War of the Rebellion: Serial 023 Page 0954 KY., M. AND E. TENN., N. ALA., AND SW. VA. Chapter XXVIII.

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HEADQUARTERS DEPARTMENT OF EAST TENNESSEE,

Knoxville, Tenn., October 17, 1862.

Honorable GEORGE W. RANDOLPH,

Secretary of War, Richmond, Va.:

SIR: I telegraphed you this morning, recommending that the President suspend for a short time the execution of the conscript act in East Tennessee and in the mean time receive into the service such troops as can be procured under any one of the previous acts he may think best. Volunteer troops have been raised and brought together in this department under authority granted by you and Generals Kirby Smith and McCown. A recent act of Congress, as I am informed, authorizes the reception into the service of troops so raised and organized prior to the 1st instant; but in many instances the troops, though raised, were not organized into battalions or regiments only because doubt existed as to whether they would be received. If the President will authorize me to receive them and to accept volunteers into old regiments under my command and very much reduced can be filled. I believe that a larger number of efficient troops can be brought into service by this means than can be procured in any other way. I think it highly probable that all the men in East Tennessee worth having may be brought int the service in this manner. It they are refused and the conscript act applied to them it will add greatly to the dissatisfaction already existing in this department. I am convinced that the rigid enforcement of the conscript act at this time in this department would be impolitic and injurious. There are, as you know, comparatively few slaves in East Tennessee. Agricultural and mechanical labor is performed chiefly by whites. Many men have deserted their homes and gone to the mountains; some simply to avoid conscription, others because of obstinate and bitter hostility to the Government. Some of them, I am sorry to say, are reported as banding themselves together to resist authority and join the enemy. I have sent out several detachments to kill, capture, or destroy these bands. They generally scatter, however, and conceal themselves in the mountains, where it is difficult to find them. In the mean time they are neglecting their farms, the season for sowing wheat is passing away, but little preparation has been made for sowing, and much of the matured crop of corn will be lost to us if something is not done to induce men to return for a short time to their ordinary vocations. A temporary suspension of the enforcement of the conscript act would tend to bring about this result; and I must think that men who are so averse to entering the military service as to flee from their home and conceal themselves in the mountains to avoid it would be far more serviceable to the Government in the corn and wheat fields and iron mines than in the ranks. I do not think that men who are so averse to entering the military service as to flee from their homes and conceal themselves in the mountains to avoid it would be far more serviceable to the government in the corn and wheat fields and iron mines than in the ranks. I do not think it advisable that the enrollment of continued. The State authorities hold continue to enroll all subject to the law; out instead of gathering them in camps, where it will require some force to place and keep them, allow them to remain at home, at least long enough to sow their wheat and gather the corn. The troops needed to enforce the law might then be employed elsewhere.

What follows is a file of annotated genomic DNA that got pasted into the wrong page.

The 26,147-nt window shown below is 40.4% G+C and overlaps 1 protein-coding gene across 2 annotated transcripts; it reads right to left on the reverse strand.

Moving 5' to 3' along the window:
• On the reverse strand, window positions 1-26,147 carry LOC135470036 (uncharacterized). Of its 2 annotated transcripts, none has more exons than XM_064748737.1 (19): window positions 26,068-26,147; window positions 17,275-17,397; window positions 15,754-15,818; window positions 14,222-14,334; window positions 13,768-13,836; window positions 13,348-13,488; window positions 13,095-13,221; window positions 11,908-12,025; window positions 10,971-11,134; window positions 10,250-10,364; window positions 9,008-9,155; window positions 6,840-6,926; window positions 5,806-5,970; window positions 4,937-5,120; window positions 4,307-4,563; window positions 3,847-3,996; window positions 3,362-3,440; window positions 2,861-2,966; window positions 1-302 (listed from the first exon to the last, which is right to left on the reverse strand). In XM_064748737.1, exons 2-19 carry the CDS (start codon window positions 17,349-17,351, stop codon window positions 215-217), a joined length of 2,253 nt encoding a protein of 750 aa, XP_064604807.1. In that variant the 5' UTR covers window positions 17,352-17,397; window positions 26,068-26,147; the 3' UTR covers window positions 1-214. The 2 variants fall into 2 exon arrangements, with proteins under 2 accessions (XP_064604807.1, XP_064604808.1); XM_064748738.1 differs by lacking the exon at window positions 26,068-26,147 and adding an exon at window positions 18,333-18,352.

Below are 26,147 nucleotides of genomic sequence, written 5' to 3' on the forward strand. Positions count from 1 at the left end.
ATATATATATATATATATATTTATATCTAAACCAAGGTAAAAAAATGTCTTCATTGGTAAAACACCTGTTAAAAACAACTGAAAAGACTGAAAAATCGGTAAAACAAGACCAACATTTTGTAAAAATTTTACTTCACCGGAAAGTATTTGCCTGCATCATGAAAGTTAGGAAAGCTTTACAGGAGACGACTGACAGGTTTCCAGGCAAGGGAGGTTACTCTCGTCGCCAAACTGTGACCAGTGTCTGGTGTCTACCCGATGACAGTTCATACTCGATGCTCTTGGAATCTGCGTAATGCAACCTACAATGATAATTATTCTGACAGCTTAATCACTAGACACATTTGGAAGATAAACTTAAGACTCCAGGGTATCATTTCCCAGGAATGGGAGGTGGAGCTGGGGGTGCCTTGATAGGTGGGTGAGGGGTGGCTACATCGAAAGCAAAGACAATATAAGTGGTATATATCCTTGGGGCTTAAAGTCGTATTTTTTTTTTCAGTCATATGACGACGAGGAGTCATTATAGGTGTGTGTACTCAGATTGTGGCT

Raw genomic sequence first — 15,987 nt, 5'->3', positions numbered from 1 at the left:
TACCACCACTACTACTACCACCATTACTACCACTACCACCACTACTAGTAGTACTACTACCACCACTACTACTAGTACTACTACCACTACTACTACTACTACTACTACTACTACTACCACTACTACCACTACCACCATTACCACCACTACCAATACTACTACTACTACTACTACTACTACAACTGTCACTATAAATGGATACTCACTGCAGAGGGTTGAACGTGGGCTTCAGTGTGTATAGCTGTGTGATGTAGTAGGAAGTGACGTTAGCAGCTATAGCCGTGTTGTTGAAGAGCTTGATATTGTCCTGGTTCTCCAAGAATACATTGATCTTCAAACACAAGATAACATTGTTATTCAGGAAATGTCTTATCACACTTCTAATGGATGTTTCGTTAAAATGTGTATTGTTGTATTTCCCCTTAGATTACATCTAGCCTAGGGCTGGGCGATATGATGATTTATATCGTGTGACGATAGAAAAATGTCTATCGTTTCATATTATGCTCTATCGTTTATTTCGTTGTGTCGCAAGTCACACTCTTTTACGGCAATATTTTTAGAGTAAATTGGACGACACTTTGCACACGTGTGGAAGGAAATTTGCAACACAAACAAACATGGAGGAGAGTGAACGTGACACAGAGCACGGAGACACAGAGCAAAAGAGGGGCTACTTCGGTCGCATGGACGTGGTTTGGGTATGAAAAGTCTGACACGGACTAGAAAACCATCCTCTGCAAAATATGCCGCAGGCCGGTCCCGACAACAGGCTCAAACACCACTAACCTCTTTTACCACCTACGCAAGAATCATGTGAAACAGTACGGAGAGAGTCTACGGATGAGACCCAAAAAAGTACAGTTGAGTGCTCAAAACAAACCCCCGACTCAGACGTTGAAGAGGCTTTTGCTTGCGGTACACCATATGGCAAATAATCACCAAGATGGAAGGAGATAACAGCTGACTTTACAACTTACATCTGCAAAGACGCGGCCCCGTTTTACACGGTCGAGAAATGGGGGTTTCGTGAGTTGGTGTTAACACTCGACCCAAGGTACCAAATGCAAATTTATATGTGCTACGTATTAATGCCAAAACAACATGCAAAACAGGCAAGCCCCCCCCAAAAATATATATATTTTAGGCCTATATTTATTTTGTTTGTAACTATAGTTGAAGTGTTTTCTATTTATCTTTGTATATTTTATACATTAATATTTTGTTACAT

In the mean time I have the promise of influential men who have heretofore been inimical to the Government that they will use their influence to bring the people to the cordial support of the Government, and I have strong hopes that they will succeed. I believe the disloyalty in East Tennessee has been due chiefly to bitter and malignant